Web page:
New York Gov.
The July 10 signing kicked off the ticker-tape parade in Lower Manhattan celebrating the team’s fourth World Cup title.
The legislation, passed by the state Assembly and Senate in June, requires employers to give workers equal pay for similar work and bars them from paying less based on protected status such as age, race, or gender. The provision expands to one or more protected classes, including national origin, gender identity and expression, military status, disability, and marital or family status, among others.
Cuomo (D) also signed into law a bill prohibiting all employers that do business in the state from asking applicants about their salary history and compensation.
Equal Pay for Similar Work
“You should get paid the same amount whatever the job is,” Cuomo said. “These are women’s soccer players. They play the same game that the men’s soccer players play. By the way, they play it better. They play it with better results. If there is any economic rationale, the men should get paid less than the women. Let’s be honest. This is all cultural and stereotypical. It is perpetuating a past injustice. Women are not going to take it anymore, and they shouldn’t.”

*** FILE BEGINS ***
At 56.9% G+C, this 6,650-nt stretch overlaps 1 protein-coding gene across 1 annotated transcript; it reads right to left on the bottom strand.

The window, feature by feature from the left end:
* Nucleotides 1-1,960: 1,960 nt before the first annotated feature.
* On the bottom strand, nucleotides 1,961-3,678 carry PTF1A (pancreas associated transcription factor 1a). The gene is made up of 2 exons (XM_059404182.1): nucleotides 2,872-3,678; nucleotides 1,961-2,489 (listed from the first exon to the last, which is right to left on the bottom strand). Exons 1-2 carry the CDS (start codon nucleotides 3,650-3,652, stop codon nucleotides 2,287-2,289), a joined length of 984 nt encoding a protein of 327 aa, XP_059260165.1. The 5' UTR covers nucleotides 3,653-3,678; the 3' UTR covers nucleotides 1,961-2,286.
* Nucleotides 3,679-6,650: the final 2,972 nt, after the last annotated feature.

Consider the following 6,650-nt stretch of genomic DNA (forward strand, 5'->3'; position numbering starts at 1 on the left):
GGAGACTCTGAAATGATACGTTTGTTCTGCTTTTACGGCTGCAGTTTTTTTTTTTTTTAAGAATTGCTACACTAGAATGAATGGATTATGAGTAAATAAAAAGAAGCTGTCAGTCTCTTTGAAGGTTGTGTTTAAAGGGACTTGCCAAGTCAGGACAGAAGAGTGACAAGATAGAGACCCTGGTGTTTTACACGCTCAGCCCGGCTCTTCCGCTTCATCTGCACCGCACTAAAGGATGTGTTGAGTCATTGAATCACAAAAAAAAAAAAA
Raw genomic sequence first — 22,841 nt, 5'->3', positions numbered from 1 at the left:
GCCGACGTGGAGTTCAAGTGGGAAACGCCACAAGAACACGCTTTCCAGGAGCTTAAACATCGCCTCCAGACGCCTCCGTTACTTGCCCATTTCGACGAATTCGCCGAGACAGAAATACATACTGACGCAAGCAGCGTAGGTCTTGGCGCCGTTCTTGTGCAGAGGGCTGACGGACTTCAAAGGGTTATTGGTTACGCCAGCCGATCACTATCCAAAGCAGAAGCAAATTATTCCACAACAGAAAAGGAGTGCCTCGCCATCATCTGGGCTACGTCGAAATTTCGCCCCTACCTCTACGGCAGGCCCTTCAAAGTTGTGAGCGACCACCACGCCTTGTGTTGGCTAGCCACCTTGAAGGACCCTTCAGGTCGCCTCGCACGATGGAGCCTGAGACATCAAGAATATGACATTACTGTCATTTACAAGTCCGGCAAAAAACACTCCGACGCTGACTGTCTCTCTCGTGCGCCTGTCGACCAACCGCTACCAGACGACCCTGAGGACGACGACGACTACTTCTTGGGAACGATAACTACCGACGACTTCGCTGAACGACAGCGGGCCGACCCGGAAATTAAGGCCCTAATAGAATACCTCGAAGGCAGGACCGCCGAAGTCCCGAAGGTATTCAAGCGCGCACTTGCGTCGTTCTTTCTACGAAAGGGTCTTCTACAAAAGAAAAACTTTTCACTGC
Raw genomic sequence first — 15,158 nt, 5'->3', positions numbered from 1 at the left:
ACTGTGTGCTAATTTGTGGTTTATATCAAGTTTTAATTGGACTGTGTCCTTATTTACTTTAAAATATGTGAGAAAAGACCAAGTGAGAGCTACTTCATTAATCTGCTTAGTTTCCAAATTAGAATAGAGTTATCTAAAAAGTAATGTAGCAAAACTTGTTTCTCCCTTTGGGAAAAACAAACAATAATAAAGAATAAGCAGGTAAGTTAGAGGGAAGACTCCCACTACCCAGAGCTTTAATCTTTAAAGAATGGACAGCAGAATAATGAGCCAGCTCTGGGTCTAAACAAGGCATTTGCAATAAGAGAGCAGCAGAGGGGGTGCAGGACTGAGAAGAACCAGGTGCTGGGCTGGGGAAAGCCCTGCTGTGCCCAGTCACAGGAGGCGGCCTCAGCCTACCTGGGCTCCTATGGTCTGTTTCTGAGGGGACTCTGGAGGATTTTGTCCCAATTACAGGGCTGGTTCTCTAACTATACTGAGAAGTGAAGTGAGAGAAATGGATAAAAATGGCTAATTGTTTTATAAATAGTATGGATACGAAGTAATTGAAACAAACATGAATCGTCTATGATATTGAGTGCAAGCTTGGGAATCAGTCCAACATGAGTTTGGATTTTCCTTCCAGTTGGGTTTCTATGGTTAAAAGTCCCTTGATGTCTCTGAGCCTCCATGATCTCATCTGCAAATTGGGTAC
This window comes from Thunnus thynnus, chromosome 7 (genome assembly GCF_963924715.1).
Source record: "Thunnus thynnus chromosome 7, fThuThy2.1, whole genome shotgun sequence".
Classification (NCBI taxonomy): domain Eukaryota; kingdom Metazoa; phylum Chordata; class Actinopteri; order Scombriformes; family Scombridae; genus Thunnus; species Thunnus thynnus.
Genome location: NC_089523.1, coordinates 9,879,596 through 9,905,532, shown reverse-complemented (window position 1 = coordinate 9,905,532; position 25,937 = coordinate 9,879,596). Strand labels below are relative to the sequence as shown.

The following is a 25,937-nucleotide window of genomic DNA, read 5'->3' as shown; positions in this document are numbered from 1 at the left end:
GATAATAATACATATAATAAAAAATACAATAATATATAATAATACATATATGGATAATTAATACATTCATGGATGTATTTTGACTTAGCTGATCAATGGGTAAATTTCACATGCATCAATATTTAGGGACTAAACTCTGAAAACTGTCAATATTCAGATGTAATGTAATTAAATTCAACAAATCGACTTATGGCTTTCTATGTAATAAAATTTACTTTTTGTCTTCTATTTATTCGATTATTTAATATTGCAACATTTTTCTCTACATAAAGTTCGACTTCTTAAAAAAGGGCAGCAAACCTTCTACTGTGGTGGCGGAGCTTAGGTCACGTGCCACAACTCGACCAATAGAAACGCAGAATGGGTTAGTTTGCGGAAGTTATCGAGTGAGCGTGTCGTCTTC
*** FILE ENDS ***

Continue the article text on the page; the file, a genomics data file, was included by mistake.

Members of the U.S. women’s soccer team are in the midst of litigation against U.S. Soccer Federation Inc. over alleged pay discrimination.
The equity law part of Cuomo’s social justice agenda expands on the state’s 2015 equal pay legislation, closing a loophole, Cuomo said. The measure requires equal pay for substantially similar work, rather than equal pay for equal work. Bill sponsors have said the change would lessen the burden for employees to prove wage discrimination.
Employers that violate the law are subject to a $500 civil penalty from the state Department of Labor.
The law takes effect 90 days after enactment.
Prohibiting Salary History Queries
The legislation banning employers from seeking salary history from job candidates builds on an executive order issued by Cuomo last year prohibiting state entities from evaluating candidates based on wage history.
The measure, created to prevent further wage discrimination, bans public and private employers from asking for wage or salary history as a requirement for a job interview, application, offer, or promotion.
The law takes effect 180 days after enactment.
“As we honor the United States Women’s National Soccer Team for its World Cup victory, we are reminded that these champions do not make the same that the U.S. Men’s Team makes, despite winning back to back World Cup championships,” state Senate Majority Leader
“The bills signed into law today will right this wrong by protecting employees from wage discrimination and ending the practice of salary history requests,” Stewart-Cousins said.